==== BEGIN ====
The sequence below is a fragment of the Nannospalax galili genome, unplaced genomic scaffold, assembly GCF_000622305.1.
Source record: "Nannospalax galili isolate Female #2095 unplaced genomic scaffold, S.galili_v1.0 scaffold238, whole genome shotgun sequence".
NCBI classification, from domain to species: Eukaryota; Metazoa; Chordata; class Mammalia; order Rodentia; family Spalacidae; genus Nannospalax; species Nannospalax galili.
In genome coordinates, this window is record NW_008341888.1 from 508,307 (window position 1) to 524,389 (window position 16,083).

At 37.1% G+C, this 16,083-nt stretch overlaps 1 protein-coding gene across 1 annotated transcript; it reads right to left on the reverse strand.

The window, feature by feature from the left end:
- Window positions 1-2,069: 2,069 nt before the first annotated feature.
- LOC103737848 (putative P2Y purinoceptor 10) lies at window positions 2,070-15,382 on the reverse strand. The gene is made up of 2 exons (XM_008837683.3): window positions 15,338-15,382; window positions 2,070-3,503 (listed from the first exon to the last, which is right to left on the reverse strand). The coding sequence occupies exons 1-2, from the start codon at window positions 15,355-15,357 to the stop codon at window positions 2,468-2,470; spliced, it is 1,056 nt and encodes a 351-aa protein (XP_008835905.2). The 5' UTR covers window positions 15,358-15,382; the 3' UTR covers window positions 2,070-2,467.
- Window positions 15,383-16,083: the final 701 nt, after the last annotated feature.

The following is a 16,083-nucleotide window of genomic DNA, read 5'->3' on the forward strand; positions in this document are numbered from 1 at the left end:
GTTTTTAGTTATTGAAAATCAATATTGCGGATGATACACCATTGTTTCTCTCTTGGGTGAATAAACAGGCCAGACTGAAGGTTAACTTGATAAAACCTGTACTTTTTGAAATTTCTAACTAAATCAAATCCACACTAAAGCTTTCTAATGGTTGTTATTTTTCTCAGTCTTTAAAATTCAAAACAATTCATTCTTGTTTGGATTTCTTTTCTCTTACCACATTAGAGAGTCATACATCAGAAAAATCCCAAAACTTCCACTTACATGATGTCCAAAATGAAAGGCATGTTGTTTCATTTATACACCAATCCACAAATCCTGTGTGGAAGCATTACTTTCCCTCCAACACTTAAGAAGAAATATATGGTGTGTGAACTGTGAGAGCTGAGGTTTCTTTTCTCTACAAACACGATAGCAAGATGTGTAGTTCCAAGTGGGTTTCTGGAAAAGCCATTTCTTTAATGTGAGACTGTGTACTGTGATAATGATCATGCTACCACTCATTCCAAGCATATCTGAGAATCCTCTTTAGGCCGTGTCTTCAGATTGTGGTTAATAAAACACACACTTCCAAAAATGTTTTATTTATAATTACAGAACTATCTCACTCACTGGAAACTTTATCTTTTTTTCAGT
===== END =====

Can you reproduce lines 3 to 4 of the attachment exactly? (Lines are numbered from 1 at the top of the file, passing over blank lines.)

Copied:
NCBI classification, from domain to species: Eukaryota; Metazoa; Chordata; class Mammalia; order Rodentia; family Spalacidae; genus Nannospalax; species Nannospalax galili.
In genome coordinates, this window is record NW_008341888.1 from 508,307 (window position 1) to 524,389 (window position 16,083).